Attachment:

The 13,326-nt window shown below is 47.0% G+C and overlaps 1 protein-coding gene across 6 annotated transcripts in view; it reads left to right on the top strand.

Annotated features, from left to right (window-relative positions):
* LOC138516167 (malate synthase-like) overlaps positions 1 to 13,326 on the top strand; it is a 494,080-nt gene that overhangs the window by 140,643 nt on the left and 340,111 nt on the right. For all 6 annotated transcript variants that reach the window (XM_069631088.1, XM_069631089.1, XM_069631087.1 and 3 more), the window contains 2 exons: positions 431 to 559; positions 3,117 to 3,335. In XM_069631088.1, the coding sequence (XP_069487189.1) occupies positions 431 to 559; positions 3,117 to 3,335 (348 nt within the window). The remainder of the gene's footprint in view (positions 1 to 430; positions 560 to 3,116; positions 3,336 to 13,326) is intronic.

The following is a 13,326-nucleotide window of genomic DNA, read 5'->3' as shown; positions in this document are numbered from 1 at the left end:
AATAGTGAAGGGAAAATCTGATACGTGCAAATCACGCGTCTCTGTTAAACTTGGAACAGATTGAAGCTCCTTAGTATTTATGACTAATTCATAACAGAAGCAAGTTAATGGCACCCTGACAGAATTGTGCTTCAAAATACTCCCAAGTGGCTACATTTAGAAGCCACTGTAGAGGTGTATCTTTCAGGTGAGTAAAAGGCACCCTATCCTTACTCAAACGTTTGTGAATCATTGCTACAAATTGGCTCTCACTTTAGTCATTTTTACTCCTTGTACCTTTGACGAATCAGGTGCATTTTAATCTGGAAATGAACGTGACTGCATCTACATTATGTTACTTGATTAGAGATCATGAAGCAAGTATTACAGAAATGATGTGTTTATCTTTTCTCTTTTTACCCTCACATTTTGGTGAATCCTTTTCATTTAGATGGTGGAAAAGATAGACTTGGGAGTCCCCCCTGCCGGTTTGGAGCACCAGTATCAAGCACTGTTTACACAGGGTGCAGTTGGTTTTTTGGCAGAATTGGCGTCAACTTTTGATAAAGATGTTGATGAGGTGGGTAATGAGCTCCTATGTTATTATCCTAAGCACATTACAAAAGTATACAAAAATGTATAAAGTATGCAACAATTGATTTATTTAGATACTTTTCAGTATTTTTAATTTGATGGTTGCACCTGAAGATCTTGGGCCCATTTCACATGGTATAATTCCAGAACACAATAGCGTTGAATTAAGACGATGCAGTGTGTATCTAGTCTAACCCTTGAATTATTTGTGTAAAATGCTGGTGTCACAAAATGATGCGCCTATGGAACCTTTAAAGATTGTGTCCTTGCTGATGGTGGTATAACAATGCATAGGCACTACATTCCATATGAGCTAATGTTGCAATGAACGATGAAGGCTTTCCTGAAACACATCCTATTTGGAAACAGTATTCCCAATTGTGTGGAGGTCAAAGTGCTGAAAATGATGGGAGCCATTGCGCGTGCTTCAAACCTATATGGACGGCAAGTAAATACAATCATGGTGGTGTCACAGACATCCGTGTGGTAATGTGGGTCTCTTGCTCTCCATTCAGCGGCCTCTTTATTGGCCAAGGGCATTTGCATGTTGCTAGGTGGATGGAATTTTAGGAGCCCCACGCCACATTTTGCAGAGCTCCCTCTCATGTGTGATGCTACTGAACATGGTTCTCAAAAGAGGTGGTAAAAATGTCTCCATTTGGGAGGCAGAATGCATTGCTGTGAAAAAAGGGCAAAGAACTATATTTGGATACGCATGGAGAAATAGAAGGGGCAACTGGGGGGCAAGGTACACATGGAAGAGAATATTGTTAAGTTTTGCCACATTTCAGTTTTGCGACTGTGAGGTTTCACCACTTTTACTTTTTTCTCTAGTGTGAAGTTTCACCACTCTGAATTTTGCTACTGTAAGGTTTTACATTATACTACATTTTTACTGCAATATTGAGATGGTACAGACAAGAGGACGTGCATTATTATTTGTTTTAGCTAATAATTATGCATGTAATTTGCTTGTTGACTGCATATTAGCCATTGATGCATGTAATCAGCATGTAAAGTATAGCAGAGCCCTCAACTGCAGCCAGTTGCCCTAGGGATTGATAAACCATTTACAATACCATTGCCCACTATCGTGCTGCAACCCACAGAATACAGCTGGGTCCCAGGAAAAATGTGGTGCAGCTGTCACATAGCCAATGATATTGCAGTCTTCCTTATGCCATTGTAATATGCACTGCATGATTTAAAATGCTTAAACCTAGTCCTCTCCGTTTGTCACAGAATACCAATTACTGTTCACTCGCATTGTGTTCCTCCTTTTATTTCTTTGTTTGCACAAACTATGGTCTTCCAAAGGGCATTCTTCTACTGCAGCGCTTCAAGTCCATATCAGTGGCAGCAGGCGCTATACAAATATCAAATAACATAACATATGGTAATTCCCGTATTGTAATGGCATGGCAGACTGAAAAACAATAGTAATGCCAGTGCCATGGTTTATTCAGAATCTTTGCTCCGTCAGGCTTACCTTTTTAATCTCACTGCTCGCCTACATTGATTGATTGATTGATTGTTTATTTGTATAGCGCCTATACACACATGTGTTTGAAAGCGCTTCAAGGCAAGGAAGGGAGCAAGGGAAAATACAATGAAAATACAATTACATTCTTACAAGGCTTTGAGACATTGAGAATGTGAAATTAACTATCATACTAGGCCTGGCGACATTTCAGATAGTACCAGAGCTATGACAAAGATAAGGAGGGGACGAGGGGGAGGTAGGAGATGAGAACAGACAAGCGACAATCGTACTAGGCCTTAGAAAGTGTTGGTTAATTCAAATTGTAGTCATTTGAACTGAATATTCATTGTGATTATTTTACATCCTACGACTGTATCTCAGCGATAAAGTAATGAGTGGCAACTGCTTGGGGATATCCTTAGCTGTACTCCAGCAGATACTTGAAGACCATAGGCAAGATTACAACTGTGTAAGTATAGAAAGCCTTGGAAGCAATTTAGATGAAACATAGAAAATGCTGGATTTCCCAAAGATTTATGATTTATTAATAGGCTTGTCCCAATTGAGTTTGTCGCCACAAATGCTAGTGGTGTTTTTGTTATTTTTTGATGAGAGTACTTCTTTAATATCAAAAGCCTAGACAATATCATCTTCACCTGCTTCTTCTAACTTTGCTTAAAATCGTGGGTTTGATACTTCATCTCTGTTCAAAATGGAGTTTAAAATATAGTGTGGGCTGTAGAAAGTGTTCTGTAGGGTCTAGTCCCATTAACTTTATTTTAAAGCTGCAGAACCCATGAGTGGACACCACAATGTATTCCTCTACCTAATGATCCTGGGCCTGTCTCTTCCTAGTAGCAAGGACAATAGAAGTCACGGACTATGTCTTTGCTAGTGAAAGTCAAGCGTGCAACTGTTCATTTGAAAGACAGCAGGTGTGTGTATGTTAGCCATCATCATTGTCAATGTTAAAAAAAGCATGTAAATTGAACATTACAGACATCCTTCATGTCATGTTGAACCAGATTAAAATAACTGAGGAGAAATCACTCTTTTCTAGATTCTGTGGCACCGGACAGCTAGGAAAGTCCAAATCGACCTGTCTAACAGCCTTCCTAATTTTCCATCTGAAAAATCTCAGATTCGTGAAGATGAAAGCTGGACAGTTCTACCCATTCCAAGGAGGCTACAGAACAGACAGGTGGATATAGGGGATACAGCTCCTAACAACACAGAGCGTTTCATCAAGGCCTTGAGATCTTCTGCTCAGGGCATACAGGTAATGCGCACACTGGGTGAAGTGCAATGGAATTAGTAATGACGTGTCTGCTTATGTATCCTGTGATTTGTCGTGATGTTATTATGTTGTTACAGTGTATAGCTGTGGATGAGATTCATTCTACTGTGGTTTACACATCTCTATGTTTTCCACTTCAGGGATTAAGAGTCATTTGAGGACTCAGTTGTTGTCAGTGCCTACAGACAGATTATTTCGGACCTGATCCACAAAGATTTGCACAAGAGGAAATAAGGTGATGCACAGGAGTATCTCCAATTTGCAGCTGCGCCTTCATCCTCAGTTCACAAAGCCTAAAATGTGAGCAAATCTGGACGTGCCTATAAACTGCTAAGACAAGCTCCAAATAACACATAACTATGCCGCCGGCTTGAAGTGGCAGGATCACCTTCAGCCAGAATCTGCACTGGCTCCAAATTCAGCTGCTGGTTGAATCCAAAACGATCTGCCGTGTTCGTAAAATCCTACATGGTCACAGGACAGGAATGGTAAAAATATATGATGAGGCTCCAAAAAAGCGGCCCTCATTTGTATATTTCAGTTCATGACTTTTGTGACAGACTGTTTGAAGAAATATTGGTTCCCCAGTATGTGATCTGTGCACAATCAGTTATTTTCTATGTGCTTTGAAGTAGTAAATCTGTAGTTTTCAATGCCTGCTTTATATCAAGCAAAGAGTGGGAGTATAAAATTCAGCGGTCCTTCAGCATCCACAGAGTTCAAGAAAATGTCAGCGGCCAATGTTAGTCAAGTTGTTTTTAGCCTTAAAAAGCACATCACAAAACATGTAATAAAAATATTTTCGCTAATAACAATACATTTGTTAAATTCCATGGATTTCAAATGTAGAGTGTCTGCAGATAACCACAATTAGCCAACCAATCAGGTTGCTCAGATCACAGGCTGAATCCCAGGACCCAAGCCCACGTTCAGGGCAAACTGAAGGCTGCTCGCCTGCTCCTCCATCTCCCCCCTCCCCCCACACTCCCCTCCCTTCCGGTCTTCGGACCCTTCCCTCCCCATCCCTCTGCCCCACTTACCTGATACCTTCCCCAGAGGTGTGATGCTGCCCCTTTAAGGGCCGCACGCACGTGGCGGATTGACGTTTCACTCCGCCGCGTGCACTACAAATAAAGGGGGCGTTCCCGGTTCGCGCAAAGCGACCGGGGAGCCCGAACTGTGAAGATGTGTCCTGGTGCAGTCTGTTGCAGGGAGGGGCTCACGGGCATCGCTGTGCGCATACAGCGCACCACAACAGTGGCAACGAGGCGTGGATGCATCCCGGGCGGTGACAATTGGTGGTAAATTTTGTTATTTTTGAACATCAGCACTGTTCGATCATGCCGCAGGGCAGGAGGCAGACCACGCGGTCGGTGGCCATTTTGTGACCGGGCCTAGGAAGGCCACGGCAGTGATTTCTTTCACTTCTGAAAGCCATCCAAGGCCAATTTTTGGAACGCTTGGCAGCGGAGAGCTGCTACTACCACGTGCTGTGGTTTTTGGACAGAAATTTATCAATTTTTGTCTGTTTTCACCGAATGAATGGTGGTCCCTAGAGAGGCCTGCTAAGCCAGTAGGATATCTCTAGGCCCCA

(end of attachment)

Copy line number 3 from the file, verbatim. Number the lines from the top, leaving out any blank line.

* LOC138516167 (malate synthase-like) overlaps positions 1 to 13,326 on the top strand; it is a 494,080-nt gene that overhangs the window by 140,643 nt on the left and 340,111 nt on the right. For all 6 annotated transcript variants that reach the window (XM_069631088.1, XM_069631089.1, XM_069631087.1 and 3 more), the window contains 2 exons: positions 431 to 559; positions 3,117 to 3,335. In XM_069631088.1, the coding sequence (XP_069487189.1) occupies positions 431 to 559; positions 3,117 to 3,335 (348 nt within the window). The remainder of the gene's footprint in view (positions 1 to 430; positions 560 to 3,116; positions 3,336 to 13,326) is intronic.